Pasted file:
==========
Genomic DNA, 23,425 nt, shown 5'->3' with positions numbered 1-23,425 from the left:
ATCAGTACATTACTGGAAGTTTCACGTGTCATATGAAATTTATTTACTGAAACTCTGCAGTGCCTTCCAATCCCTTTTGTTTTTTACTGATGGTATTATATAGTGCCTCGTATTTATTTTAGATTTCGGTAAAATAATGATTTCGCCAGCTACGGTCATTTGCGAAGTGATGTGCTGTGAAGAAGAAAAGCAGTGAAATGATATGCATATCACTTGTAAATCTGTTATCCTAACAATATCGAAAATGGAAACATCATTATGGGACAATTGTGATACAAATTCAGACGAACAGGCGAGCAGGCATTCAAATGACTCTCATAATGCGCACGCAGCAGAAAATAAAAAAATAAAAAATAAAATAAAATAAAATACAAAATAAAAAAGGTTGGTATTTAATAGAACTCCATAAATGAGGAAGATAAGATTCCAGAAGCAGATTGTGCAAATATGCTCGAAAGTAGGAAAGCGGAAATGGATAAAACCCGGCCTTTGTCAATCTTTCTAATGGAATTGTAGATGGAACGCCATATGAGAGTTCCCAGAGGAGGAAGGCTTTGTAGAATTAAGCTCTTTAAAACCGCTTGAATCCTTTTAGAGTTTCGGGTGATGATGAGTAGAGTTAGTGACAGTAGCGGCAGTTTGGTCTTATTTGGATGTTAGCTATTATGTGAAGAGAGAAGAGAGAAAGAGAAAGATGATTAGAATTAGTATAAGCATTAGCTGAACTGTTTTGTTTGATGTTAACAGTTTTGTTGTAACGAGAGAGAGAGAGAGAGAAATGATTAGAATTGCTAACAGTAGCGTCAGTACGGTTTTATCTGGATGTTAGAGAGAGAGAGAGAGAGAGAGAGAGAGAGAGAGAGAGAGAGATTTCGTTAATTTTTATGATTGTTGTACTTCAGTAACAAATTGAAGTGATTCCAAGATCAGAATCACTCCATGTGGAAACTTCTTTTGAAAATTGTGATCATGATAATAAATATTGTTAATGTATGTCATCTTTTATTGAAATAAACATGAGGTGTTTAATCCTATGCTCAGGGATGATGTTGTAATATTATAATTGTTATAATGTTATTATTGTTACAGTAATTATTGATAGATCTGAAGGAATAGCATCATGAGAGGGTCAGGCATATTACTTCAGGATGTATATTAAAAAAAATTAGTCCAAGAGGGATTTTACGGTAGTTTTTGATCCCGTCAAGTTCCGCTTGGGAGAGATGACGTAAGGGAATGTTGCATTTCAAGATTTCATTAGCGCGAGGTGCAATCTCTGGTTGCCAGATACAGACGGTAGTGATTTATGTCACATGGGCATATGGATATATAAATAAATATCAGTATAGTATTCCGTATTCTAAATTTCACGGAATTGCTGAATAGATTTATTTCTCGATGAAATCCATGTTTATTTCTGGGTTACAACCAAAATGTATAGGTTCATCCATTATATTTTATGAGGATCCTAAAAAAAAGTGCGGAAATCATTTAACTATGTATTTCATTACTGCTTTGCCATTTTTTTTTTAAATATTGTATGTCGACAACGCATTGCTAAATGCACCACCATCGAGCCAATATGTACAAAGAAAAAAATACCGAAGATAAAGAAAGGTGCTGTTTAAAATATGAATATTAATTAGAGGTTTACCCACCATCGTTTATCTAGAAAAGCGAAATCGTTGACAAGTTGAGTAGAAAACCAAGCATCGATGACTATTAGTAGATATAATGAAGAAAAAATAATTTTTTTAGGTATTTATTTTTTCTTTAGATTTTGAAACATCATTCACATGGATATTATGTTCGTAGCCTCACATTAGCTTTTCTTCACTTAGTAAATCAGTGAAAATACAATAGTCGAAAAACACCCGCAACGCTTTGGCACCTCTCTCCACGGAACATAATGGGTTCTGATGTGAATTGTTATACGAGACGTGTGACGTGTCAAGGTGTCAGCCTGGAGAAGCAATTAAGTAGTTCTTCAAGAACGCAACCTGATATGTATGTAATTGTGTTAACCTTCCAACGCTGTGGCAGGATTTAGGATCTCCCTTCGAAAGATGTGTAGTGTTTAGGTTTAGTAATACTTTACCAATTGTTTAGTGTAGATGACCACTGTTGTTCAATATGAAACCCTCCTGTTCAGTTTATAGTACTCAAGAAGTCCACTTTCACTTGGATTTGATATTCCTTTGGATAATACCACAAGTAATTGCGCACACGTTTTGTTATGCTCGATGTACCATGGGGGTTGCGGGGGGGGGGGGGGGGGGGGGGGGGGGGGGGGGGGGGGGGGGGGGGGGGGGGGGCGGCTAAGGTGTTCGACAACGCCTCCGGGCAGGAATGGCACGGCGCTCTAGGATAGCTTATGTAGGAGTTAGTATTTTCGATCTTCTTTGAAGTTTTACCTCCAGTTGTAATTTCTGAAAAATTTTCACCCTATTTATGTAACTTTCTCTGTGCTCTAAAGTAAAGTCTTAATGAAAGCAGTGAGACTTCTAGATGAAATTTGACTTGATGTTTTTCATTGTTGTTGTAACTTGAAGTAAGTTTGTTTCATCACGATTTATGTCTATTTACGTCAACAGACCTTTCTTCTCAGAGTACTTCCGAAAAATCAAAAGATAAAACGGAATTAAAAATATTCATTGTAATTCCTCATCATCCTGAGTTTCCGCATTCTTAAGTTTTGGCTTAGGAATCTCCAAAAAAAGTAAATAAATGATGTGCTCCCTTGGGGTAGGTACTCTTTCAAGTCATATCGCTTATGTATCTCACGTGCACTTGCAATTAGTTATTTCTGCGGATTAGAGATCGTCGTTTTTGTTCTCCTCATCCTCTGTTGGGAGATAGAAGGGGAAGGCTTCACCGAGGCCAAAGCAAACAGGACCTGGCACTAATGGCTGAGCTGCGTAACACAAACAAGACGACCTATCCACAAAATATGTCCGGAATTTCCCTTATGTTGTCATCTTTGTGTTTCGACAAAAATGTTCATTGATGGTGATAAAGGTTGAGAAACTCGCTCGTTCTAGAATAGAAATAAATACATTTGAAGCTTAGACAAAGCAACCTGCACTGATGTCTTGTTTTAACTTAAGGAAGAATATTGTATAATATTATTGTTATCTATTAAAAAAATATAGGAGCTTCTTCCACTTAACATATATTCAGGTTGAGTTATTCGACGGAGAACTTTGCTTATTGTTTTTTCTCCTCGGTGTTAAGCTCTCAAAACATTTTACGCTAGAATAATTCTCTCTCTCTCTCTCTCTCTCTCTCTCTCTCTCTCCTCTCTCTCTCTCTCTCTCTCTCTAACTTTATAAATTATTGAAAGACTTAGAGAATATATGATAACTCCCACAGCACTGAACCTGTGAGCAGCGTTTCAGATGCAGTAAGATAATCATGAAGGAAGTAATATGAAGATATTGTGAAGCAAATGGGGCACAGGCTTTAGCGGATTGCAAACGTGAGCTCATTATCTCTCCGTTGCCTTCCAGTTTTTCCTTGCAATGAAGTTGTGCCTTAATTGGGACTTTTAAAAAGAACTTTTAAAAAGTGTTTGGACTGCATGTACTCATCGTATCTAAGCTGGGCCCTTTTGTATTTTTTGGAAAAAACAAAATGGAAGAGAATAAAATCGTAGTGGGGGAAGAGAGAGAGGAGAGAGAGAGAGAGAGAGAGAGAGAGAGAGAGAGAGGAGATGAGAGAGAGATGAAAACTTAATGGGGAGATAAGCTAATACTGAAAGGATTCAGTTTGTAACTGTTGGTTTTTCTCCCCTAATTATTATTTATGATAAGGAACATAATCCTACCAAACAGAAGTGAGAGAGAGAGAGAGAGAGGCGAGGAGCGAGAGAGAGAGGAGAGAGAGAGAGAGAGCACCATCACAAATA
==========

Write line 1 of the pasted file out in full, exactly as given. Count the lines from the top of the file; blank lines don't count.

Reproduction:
Genomic DNA, 23,425 nt, shown 5'->3' with positions numbered 1-23,425 from the left: